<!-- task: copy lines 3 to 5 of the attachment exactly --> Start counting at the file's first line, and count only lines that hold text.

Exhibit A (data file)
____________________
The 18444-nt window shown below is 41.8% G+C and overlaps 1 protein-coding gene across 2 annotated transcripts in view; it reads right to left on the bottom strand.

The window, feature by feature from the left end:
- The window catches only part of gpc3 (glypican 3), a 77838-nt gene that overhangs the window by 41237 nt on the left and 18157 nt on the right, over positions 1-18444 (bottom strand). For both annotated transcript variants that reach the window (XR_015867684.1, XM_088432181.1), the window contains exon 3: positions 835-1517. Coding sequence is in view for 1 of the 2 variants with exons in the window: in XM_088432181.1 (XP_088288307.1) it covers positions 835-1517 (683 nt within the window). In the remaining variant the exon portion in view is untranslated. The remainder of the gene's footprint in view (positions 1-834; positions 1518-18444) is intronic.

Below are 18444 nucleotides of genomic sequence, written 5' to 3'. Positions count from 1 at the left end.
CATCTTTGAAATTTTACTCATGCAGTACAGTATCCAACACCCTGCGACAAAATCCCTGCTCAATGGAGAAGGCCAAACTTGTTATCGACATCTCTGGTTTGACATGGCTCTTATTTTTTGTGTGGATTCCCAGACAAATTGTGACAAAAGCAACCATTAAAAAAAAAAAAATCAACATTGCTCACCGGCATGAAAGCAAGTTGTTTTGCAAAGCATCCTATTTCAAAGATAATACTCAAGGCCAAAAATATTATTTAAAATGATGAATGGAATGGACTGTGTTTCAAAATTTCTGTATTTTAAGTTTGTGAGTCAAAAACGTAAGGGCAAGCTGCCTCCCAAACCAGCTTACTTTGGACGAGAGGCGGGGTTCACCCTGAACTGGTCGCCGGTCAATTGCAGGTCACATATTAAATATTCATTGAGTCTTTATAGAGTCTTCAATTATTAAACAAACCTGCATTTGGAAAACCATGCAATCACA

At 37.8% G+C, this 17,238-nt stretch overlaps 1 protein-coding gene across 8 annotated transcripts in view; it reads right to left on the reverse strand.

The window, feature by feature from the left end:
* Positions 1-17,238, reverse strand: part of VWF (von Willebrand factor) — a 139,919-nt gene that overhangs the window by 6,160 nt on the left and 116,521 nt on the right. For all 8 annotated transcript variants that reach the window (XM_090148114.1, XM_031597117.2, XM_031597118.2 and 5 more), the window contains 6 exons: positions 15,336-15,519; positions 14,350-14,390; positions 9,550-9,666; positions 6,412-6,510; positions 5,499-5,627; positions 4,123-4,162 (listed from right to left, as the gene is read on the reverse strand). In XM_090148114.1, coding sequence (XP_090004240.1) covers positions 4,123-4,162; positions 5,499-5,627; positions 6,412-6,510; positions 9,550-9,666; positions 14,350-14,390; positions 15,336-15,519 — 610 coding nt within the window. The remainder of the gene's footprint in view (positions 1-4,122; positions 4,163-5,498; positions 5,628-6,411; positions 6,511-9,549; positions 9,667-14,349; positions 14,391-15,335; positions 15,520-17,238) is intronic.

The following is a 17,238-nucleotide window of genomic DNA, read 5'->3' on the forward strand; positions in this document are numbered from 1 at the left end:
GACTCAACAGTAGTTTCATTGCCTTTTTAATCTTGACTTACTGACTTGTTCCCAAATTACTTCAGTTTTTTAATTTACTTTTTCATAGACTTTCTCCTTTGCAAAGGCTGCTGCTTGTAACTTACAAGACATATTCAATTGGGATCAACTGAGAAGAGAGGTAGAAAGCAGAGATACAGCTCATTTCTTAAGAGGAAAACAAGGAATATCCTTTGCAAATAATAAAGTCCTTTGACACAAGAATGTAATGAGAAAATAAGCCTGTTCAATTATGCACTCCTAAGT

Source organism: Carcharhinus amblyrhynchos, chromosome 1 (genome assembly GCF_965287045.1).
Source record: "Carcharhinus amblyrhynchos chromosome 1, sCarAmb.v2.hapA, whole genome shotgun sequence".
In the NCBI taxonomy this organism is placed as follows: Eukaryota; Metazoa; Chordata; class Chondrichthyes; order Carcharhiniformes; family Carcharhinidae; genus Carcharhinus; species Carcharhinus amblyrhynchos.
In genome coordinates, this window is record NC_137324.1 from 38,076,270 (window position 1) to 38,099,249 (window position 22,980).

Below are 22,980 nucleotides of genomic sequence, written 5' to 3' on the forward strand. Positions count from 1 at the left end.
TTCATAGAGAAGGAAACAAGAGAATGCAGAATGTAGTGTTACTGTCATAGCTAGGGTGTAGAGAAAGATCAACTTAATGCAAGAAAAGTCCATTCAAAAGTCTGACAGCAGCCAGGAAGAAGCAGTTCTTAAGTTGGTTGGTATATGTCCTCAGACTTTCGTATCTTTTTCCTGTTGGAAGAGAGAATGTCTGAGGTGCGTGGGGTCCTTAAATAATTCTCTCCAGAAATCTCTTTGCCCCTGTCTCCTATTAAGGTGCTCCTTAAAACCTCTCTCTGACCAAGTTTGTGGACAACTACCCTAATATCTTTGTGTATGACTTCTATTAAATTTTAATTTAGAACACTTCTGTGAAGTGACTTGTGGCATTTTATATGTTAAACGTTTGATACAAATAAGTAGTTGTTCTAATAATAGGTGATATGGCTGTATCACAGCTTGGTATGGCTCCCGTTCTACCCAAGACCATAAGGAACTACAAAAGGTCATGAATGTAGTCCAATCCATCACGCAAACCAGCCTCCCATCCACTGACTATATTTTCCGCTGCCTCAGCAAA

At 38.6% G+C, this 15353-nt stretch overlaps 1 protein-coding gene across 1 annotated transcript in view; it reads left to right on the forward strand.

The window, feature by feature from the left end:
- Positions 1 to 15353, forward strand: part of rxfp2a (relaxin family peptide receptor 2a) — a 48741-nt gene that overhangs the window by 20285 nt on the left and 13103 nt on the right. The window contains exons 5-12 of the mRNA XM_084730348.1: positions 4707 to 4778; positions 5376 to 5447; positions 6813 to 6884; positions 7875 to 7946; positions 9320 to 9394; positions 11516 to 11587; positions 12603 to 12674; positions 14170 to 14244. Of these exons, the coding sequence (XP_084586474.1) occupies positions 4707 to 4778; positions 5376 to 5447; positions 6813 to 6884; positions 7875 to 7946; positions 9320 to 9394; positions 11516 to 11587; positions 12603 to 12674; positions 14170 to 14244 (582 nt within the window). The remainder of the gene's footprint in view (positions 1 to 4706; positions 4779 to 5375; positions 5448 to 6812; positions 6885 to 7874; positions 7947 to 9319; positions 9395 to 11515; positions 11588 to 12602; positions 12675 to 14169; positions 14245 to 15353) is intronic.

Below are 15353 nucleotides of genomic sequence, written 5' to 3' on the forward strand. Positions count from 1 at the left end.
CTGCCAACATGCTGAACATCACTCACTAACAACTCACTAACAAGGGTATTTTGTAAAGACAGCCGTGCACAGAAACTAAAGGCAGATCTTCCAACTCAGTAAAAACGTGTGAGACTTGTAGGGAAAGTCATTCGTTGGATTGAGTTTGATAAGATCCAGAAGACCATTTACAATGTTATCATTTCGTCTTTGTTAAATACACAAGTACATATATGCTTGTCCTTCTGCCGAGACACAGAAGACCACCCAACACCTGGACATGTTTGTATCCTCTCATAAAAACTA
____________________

- The window catches only part of gpc3 (glypican 3), a 77838-nt gene that overhangs the window by 41237 nt on the left and 18157 nt on the right, over positions 1-18444 (bottom strand). For both annotated transcript variants that reach the window (XR_015867684.1, XM_088432181.1), the window contains exon 3: positions 835-1517. Coding sequence is in view for 1 of the 2 variants with exons in the window: in XM_088432181.1 (XP_088288307.1) it covers positions 835-1517 (683 nt within the window). In the remaining variant the exon portion in view is untranslated. The remainder of the gene's footprint in view (positions 1-834; positions 1518-18444) is intronic.

Below are 18444 nucleotides of genomic sequence, written 5' to 3'. Positions count from 1 at the left end.
CATCTTTGAAATTTTACTCATGCAGTACAGTATCCAACACCCTGCGACAAAATCCCTGCTCAATGGAGAAGGCCAAACTTGTTATCGACATCTCTGGTTTGACATGGCTCTTATTTTTTGTGTGGATTCCCAGACAAATTGTGACAAAAGCAACCATTAAAAAAAAAAAAATCAACATTGCTCACCGGCATGAAAGCAAGTTGTTTTGCAAAGCATCCTATTTCAAAGATAATACTCAAGGCCAAAAATATTATTTAAAATGATGAATGGAATGGACTGTGTTTCAAAATTTCTGTATTTTAAGTTTGTGAGTCAAAAACGTAAGGGCAAGCTGCCTCCCAAACCAGCTTACTTTGGACGAGAGGCGGGGTTCACCCTGAACTGGTCGCCGGTCAATTGCAGGTCACATATTAAATATTCATTGAGTCTTTATAGAGTCTTCAATTATTAAACAAACCTGCATTTGGAAAACCATGCAATCACA